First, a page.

The 2017 FIA World Rally Championship calendar has been announced today (Wednesday) by WRC Promoter.
The exciting new-era championship, which will feature greater manufacturer interest with the return of automotive giants Toyota and Citroën, comprises the same 13 rounds as the successful 2016 season.
It begins with the traditional season-opening Rallye Monte-Carlo in January and will feature a mix of gravel, asphalt snow and ice action on four continents before concluding in Australia in November.
The major changes are an earlier April date for France’s asphalt Tour de Corse, breaking up a series of seven consecutive loose surface fixtures, and a less crowded final quarter.
Each round will welcome for the first time a new generation of World Rally Cars. Dramatic new-look challengers boasting extra power, less weight, bigger rear wings and more noise will improve the roadside action for fans.
The calendar was approved by the FIA’s World Motor Sport Council meeting in Vienna and WRC Promoter managing director Oliver Ciesla said 2017 promised ‘excitement in abundance’.
“The 2016 season brought great unpredictability, with six different winners during the year,” he said. “Returning former world champion manufacturers will make 2017 bigger and better, and the sense of anticipation generated by the new cars means there is plenty for fans to look forward to.”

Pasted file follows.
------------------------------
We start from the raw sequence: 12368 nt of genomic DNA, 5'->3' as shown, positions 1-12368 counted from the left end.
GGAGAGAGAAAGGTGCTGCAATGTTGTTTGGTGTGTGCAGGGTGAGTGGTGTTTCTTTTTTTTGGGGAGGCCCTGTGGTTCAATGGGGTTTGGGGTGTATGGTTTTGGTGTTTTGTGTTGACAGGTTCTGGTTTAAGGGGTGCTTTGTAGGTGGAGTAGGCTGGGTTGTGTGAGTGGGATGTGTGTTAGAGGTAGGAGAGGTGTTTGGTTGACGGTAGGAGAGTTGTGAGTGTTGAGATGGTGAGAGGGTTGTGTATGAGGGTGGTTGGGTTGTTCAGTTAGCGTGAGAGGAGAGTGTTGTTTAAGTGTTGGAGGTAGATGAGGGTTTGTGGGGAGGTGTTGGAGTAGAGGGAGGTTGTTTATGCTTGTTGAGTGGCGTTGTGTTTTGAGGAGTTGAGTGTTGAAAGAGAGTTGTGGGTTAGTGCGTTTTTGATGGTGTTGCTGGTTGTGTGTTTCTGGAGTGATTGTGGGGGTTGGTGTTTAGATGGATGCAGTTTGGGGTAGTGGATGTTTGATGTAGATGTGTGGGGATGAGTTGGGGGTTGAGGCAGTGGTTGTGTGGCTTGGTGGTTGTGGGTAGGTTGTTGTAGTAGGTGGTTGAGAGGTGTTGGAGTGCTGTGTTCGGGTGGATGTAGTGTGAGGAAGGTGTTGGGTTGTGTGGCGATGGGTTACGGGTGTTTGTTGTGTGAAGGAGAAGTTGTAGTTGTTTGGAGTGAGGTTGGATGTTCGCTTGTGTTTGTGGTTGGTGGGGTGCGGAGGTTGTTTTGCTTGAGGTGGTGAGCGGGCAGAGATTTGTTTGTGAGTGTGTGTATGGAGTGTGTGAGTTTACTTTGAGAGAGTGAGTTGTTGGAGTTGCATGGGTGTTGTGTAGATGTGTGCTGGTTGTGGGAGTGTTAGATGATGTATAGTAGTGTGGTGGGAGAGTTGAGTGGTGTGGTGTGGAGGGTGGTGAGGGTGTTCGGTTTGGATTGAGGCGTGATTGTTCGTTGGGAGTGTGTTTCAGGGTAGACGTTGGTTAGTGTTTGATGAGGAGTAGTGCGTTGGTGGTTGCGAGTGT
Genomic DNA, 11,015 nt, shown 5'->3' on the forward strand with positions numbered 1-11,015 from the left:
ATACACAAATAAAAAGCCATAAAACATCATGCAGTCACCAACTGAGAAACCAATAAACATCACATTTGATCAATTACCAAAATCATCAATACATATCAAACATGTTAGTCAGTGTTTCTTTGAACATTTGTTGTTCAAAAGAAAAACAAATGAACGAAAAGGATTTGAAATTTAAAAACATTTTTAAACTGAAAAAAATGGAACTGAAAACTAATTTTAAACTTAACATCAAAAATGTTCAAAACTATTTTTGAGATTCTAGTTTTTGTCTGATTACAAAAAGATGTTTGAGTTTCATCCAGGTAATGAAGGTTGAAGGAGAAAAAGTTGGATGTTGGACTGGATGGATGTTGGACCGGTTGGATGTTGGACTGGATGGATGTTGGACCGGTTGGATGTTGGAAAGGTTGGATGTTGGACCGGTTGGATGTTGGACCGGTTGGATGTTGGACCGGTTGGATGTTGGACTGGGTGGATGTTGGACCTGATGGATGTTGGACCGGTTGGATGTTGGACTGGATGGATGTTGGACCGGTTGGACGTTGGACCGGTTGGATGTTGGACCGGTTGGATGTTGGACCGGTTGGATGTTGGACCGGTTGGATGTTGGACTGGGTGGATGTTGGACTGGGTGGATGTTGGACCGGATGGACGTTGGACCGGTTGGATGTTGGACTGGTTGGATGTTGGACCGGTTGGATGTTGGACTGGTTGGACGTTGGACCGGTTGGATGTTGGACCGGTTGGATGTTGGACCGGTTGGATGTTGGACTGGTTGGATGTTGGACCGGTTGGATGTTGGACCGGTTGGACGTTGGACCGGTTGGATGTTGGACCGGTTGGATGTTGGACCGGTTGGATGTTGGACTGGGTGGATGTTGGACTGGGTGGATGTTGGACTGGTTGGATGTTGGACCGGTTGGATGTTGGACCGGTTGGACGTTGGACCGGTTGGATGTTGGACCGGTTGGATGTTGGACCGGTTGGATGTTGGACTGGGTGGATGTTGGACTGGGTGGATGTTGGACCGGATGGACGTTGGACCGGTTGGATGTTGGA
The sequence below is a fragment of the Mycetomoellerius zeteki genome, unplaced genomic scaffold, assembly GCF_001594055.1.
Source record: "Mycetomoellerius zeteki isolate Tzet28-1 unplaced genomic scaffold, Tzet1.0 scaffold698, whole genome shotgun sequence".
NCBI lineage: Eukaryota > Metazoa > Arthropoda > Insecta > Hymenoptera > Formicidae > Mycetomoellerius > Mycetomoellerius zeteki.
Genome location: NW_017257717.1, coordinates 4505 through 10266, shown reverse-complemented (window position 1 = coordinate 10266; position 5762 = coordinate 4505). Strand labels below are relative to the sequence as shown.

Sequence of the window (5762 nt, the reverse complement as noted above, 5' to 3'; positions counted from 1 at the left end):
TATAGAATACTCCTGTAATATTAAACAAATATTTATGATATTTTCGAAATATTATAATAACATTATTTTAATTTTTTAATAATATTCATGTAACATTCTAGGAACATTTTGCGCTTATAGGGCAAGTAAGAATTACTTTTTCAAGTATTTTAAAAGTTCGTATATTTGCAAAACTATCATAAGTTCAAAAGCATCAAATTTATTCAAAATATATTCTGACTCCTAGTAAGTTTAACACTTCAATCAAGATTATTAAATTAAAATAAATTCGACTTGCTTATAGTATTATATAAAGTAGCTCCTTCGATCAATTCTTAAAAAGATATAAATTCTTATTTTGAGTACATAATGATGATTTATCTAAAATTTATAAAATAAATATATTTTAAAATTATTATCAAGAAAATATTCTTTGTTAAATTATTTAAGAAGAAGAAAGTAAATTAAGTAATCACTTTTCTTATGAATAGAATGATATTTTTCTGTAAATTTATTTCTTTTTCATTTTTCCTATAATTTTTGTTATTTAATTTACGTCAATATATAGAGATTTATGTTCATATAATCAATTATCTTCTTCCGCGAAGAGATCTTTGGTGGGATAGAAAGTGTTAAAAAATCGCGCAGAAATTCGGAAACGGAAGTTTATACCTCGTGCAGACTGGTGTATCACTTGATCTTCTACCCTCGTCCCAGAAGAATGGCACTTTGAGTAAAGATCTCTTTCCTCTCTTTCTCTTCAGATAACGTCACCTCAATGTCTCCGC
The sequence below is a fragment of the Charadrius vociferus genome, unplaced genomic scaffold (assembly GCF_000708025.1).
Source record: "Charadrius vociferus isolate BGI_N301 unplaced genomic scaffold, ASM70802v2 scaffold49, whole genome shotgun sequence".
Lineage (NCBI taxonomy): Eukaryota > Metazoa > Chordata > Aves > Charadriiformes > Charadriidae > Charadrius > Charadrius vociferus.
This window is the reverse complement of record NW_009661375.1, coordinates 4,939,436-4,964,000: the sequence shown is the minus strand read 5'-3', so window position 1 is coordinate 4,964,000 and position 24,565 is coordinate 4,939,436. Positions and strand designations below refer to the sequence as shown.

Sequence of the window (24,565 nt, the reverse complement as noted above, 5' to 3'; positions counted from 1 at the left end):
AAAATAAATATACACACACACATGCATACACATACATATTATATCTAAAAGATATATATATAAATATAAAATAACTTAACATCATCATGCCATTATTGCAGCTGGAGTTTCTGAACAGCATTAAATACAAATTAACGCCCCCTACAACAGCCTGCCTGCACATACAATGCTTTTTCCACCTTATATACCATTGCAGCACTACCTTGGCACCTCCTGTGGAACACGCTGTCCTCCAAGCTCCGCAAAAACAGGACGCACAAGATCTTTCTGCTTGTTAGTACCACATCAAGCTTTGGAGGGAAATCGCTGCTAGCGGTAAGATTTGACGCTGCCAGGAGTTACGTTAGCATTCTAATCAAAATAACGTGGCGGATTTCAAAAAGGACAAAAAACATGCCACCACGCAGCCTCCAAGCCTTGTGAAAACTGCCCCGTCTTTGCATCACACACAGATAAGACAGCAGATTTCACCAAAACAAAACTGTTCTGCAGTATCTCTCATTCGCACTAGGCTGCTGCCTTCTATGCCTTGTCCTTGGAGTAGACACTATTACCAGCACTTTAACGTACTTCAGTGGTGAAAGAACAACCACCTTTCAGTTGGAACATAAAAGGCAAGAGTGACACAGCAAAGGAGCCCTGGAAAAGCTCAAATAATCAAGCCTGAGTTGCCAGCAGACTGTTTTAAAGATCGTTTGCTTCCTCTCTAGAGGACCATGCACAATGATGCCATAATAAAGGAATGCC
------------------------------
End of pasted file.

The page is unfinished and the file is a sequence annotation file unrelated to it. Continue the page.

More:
Ciesla said the season’s final months would be less hectic than the over-crowded period in the 2016 calendar.
“Despite strong efforts from all sides it wasn’t possible to include Turkey and China in the calendar next year, but all parties are eager to help that come to fruition in the future.
“As a result there are no rounds in September. Rather than restructure the calendar to close that gap, we decided to keep the entire month free to observe potential candidate events,” he added.
The 2017 calendar is:
|1.||Monte-Carlo||19 - 22 January|
|2.||Sweden||9 - 12 February|
|3.||Mexico||9 - 12 March|
|4.||France||6 - 9 April|
|5.||Argentina||27 - 30 April|
|6.||Portugal||18 - 21 May|
|7.||Italy||8 - 11 June|
|8.||Poland||29 June - 2 July|
|9.||Finland||27 - 30 July|
|10.||Germany||17 - 20 August|
|11.||Spain||5 - 8 October|
|12.||Great Britain||26 - 29 October|
|13.||Australia||16 - 19 November|